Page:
8. We always seem to be going round in circles with PI. PI Insurers provide claims made policies but are expected to pick up market losses such as Arch Cru and Key Data due to market failures/ poor regulation and FCA retrospective approach, this is not the same for Solictors. PI Insurers therefore pay substantial sums out/ regulation kicks in then disappears and then just as Insurers may have recovered their losses they then get stung by Unregulated Investments which the FOS seem to be able to adjudicate despite not being regulated. How in today’s society with a governing body such as the FCA is it acceptable for IFAs to advise on East European Property ventures especially when most individuals couldn’t pick out the East European country on a map let as no anything about that property sector. It is always easy to blame Insurers but premiums should be considerably higher to make the sector profitable for Insurers and with a cost increase, companies may find themselves having to review their practices and provide a wider risk management approach rather than a 4 page proposal form outlining 30 years of the company practice. The issues need to start off with regulation and then with better regulation, Insurers will feel more comfortable with providing competitive insurance policies rather than having to assess losses once the horse has bolted and the FCA are under pressure to compensate 1000’s of investors losses due to poor regulation.

  9. Andrew Baileys comments do highlight a major issue all advisers face and PI companies.

    The problem being that unless the PI company looks at every single business submission and standards fully, has agreed rules of what is and is not acceptable, they have no way of accessing the risk and future liability. Past claims history cannot be relied on. In a nut shell we the adviser cannot say with any certainty what we are advising today will be acceptable tomorrow and the PI company has no way to calculate the risk.

    The regulator has two options to improve this outcome.

    1) Provide rules and given outcomes that can be adopted as industry stranded and move away from guidance that actually does not provide any protection to anyone, other than the regulator.
    2) Bring about the change In legislation that makes financial advice and paperwork therein legal contracts. This would remove the current ability for the FOS to use the rules of most likely events, having to apply the rule of law. All to often we see claims upheld due minor technicalities or what they think happened.

    The issue perceived is that there is no way the regulator or the FOS will allow these changes to be implemented.

  10. As FOS and FSCS like to hoover up all potential claims, why don’t we simply do away with PI completely and just divert PI premiums to FOS and FSCS to distribute as they see fit. All complaints bypass the IFA to be dealt with by an F-pack quango. Then when some fly-by-night IFA wants to “phoenix” the FCA take input from FOS an FSCS about all past and pending claim before letting that individual adviser become authorised.

  11. A very sensible line of thought.


    Over a considerable number of years ‘Consumer detriment’ has been seen because the regulator has noted flaws in product design, marketing or understanding of outcome and purpose- and yes you have guessed it, all with the benefit of hindsight.

    Pi insurers see this, regulators do not it would appear.

    Regulation should be about being smart and not wise after the event. It should be about utilising experience when things going wrong to make sure mistakes and failures do not happen twice.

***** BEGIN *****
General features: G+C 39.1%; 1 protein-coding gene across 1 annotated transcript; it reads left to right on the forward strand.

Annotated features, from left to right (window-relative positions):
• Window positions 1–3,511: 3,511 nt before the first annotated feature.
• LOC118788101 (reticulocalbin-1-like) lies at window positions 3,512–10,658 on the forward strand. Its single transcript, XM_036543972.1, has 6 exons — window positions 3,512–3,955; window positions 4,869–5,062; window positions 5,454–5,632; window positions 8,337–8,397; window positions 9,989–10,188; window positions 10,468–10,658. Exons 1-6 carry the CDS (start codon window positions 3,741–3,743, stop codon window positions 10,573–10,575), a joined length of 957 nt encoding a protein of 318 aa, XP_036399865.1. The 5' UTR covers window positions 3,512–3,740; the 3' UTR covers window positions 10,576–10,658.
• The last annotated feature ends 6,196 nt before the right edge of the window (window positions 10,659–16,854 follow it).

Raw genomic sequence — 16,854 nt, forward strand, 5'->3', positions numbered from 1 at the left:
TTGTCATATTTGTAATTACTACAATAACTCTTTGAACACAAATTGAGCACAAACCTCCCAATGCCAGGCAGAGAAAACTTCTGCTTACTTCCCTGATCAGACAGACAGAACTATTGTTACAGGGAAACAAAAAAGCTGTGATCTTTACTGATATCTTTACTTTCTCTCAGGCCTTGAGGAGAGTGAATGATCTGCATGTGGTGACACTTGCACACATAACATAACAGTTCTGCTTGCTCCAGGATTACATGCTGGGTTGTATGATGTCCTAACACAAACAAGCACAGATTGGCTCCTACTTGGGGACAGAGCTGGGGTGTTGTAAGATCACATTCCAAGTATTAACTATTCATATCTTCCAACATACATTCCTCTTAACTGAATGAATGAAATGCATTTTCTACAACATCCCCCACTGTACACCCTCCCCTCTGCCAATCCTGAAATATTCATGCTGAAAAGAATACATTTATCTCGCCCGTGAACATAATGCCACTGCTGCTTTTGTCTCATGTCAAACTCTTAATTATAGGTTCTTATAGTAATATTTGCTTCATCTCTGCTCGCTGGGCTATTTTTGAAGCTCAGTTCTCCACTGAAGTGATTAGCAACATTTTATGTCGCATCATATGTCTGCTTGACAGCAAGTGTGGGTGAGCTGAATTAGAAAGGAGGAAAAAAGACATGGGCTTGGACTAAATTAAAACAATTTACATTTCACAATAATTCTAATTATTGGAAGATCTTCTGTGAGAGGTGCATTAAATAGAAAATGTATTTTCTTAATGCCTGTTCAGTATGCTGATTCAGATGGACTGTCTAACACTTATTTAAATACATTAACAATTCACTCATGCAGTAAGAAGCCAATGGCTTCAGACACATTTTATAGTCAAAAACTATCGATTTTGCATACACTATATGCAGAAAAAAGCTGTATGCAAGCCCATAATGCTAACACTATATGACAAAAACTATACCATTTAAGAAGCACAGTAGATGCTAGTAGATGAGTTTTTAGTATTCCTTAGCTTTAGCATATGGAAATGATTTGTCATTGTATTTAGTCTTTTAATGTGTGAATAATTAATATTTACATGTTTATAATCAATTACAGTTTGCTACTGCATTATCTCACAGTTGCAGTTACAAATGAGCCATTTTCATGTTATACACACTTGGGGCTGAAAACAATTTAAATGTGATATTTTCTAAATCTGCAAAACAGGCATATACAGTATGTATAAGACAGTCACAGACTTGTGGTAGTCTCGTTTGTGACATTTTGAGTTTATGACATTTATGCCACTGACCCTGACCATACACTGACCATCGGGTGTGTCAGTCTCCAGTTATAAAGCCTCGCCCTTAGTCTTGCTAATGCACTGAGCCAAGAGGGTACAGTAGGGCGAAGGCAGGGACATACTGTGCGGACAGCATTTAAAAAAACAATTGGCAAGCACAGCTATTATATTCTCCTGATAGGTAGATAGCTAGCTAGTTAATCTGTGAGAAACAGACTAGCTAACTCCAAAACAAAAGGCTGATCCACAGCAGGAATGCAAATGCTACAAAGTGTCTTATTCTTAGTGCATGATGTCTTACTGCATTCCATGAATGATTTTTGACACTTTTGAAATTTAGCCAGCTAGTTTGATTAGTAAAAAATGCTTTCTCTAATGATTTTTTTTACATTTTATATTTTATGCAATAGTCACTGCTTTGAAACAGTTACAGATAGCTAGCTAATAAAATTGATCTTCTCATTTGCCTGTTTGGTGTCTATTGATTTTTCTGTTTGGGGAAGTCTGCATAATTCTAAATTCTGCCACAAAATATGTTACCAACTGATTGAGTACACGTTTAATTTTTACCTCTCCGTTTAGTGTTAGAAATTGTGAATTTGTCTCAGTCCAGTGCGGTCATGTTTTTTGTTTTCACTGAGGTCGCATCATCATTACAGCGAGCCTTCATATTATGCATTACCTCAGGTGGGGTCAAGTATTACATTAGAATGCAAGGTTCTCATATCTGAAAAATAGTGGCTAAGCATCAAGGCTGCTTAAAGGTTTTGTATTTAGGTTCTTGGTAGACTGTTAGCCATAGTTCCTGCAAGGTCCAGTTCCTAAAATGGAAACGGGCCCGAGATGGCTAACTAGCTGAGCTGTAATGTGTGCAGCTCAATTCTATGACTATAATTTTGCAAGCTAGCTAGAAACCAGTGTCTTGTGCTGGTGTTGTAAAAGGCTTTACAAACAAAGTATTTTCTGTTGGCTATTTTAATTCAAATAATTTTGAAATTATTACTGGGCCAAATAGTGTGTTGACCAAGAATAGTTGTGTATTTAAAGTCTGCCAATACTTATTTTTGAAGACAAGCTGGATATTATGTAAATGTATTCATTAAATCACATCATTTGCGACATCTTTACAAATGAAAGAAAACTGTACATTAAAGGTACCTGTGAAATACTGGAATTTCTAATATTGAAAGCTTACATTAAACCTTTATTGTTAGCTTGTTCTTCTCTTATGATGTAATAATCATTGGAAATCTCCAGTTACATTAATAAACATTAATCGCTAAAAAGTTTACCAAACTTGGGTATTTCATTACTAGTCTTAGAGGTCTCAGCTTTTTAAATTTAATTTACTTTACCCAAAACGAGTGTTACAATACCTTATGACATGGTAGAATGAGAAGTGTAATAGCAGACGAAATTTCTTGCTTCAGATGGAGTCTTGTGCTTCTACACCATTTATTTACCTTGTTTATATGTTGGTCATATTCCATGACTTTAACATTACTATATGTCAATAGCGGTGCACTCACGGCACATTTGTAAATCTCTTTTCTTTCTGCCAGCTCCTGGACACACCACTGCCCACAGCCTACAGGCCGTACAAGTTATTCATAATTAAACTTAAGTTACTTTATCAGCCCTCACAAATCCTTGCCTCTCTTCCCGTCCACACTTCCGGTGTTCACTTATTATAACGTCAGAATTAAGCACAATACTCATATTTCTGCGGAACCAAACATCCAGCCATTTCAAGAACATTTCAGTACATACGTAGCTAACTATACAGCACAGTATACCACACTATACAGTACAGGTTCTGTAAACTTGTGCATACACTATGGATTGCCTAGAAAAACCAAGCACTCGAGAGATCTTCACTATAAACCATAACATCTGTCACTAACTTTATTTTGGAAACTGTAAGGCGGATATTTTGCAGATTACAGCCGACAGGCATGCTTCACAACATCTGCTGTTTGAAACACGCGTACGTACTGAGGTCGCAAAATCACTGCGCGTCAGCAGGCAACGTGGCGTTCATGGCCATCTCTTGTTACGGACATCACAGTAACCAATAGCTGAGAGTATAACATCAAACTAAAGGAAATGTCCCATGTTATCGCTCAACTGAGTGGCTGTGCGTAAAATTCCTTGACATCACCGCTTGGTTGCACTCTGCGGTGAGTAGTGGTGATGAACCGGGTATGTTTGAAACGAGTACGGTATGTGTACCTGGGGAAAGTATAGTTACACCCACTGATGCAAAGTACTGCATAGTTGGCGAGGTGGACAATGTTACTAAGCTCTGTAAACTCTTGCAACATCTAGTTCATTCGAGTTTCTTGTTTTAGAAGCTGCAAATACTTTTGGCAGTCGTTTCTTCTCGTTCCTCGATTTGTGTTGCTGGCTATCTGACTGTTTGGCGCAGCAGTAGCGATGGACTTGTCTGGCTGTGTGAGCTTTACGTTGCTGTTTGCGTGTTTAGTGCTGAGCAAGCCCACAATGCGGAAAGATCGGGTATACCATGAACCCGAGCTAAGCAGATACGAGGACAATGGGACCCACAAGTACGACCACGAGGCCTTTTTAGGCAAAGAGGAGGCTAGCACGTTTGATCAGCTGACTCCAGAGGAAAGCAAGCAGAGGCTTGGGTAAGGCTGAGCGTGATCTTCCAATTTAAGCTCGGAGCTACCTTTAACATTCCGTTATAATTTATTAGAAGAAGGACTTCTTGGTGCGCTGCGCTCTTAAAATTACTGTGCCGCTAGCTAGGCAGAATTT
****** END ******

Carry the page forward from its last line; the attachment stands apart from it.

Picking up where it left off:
Those ‘Manufacturers’ of product are in business to make a profit and that profit, as Paul Barnard observed, “can be made quite ethically and honestly”, but he has an “overwhelming feeling that our regulator just doesn’t understand the markets it purports to regulate”.

    To licence a product as fit for purpose, with that purpose clearly defined, as part of the process is the single most effective consumer benefit a regulator could put in place as it helps a PI insure to see what a true liability may be.

    It is the CAA equivalent of being fit to fly, it is the Food Standards Agency equivalent of safe to eat, it is the VOSA equivalent of saying your car is safe to drive.

    This decision is nothing to do with resource, it is to do with responsibility and who the finger points at when things go wrong. We should remember that as Sants pointed out at the TSC hearings if responsibility fell upon the shoulders of those at the FSA, nobody would want to do the job.

    A regulator cannot rely on someone else to do the job, and then get him or her to take the blame when it all ends in tears because they did not have the “resource” to do what was right.

    Some have suggested that the resource needed would result in a huge increase in fees, perhaps the contra view that because products are licenced there would be fewer failures to fund might be more appropriate.

    In any event, the FSA and FCA has never found it difficult to raise money to fund its activities in the past, in fact it just goes to the very banks it regulates to raise the money then bills those it regulates to pay it back.

  12. Since I first went DA in 2003, there has been NO significant change in my premium for my PI EVER. Exclusions have come and gone. I have had No complaints go to the FOS EVER. A PI brober has been paid to broker something that is about as much use as a chocolate fireguard every hear and I have paid my FSCS and other F=pack fees like a good little boy. but the one time PI insurance might have been useful, the FSA’s own machinations resulted in a PI exclusion when my next PI proposal was due.
    It needs to be remembered that dr Debbie Harrision now sits on the FS Consumer Panel, despite reccomending Keydata Life Settlement Plans as a sensible solution for 2-5% of a clients portfolio.
    Keydata was deemed insolvent by the FSA at PWCs suggestion due to an error in ISA construction whilst they were still in negotiations with HMRC. Subsequently it was found that over £100 million had been misappropriated from under the custodian banks nose and the then FSA who had undertaken numerous visits including ARROW visit is and auditors failed to notice too. NONE of my clients were invested in the plans where £100 million had been misappropiated from….. none of my clients complained about my advice to put 2-5% of their portfolio in to Keydata and yet my PI insurer at renewal excluded at renewal. As has been reported elsewhere, like Harry Katz, I settled out of Court. I wonder WHY they didn’t want to see me in court?